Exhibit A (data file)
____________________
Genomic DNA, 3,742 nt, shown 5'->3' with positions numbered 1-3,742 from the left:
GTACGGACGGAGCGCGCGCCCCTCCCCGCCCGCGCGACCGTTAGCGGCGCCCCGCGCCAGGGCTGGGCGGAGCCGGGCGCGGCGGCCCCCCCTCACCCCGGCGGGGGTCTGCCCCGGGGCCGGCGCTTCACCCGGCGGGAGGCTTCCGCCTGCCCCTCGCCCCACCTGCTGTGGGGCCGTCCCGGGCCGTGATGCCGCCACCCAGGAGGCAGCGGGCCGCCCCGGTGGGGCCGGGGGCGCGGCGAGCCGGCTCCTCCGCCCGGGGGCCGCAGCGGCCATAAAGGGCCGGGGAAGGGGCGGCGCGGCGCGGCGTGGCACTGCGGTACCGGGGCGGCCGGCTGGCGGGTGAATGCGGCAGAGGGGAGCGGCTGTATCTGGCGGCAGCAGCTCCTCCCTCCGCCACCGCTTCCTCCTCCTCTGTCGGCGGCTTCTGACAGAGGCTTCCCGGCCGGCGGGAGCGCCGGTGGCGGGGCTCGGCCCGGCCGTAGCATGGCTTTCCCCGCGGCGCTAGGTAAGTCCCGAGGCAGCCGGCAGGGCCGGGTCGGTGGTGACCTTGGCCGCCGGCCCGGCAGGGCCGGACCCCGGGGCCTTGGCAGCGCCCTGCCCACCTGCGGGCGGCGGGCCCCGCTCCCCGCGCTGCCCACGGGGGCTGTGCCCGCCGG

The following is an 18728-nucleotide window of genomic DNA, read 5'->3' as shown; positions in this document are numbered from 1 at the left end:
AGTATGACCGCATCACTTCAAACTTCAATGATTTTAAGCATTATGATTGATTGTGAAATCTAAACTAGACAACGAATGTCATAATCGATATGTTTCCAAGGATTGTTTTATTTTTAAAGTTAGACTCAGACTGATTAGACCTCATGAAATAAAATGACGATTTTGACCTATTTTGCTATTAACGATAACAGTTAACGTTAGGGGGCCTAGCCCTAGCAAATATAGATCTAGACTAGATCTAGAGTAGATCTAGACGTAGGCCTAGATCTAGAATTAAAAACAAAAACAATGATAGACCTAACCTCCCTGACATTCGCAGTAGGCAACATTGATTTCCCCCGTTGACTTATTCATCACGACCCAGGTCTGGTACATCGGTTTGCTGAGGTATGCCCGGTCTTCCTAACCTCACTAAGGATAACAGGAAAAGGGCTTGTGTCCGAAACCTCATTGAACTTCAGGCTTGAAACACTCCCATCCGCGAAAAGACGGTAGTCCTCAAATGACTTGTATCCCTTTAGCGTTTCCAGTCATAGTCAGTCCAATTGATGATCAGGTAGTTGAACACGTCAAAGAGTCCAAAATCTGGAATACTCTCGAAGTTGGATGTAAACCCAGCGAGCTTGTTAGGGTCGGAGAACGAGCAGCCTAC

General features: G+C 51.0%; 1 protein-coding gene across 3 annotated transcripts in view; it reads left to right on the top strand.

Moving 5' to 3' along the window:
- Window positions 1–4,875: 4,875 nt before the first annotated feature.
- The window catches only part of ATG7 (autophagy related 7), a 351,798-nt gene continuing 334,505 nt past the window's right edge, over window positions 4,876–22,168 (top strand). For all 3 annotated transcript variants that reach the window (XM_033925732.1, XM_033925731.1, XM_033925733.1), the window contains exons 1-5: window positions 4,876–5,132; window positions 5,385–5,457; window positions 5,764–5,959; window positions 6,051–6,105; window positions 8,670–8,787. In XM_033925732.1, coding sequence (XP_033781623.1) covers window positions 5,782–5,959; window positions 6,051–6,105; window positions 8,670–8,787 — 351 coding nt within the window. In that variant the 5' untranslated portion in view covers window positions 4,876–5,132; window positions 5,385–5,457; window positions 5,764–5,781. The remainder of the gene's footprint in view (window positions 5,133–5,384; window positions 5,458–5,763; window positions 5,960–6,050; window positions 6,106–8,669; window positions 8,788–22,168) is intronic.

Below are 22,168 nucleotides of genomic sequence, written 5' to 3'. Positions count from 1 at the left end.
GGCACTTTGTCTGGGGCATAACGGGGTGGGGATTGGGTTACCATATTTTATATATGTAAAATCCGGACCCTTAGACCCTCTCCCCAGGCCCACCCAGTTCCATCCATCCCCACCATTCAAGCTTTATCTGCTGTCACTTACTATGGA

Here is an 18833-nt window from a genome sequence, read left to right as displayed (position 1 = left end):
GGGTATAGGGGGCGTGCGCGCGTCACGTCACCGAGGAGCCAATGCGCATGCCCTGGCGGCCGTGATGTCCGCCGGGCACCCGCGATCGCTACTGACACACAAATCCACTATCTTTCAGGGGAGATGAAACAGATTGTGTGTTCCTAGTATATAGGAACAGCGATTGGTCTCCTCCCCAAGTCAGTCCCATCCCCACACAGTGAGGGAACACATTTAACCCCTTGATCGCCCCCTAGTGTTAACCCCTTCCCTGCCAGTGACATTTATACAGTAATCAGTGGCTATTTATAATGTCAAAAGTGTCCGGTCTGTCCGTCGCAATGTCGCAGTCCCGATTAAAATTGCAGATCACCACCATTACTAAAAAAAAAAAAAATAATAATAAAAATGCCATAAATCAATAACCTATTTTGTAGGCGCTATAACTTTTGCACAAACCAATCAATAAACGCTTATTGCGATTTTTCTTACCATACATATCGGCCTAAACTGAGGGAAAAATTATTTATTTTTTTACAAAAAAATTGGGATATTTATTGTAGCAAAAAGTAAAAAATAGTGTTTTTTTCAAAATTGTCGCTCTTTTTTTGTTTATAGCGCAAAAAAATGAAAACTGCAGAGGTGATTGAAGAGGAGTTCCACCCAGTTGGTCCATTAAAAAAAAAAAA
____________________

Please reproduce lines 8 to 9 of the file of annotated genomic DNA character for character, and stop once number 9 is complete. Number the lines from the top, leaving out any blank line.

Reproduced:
- The window catches only part of ATG7 (autophagy related 7), a 351,798-nt gene continuing 334,505 nt past the window's right edge, over window positions 4,876–22,168 (top strand). For all 3 annotated transcript variants that reach the window (XM_033925732.1, XM_033925731.1, XM_033925733.1), the window contains exons 1-5: window positions 4,876–5,132; window positions 5,385–5,457; window positions 5,764–5,959; window positions 6,051–6,105; window positions 8,670–8,787. In XM_033925732.1, coding sequence (XP_033781623.1) covers window positions 5,782–5,959; window positions 6,051–6,105; window positions 8,670–8,787 — 351 coding nt within the window. In that variant the 5' untranslated portion in view covers window positions 4,876–5,132; window positions 5,385–5,457; window positions 5,764–5,781. The remainder of the gene's footprint in view (window positions 5,133–5,384; window positions 5,458–5,763; window positions 5,960–6,050; window positions 6,106–8,669; window positions 8,788–22,168) is intronic.

Below are 22,168 nucleotides of genomic sequence, written 5' to 3'. Positions count from 1 at the left end.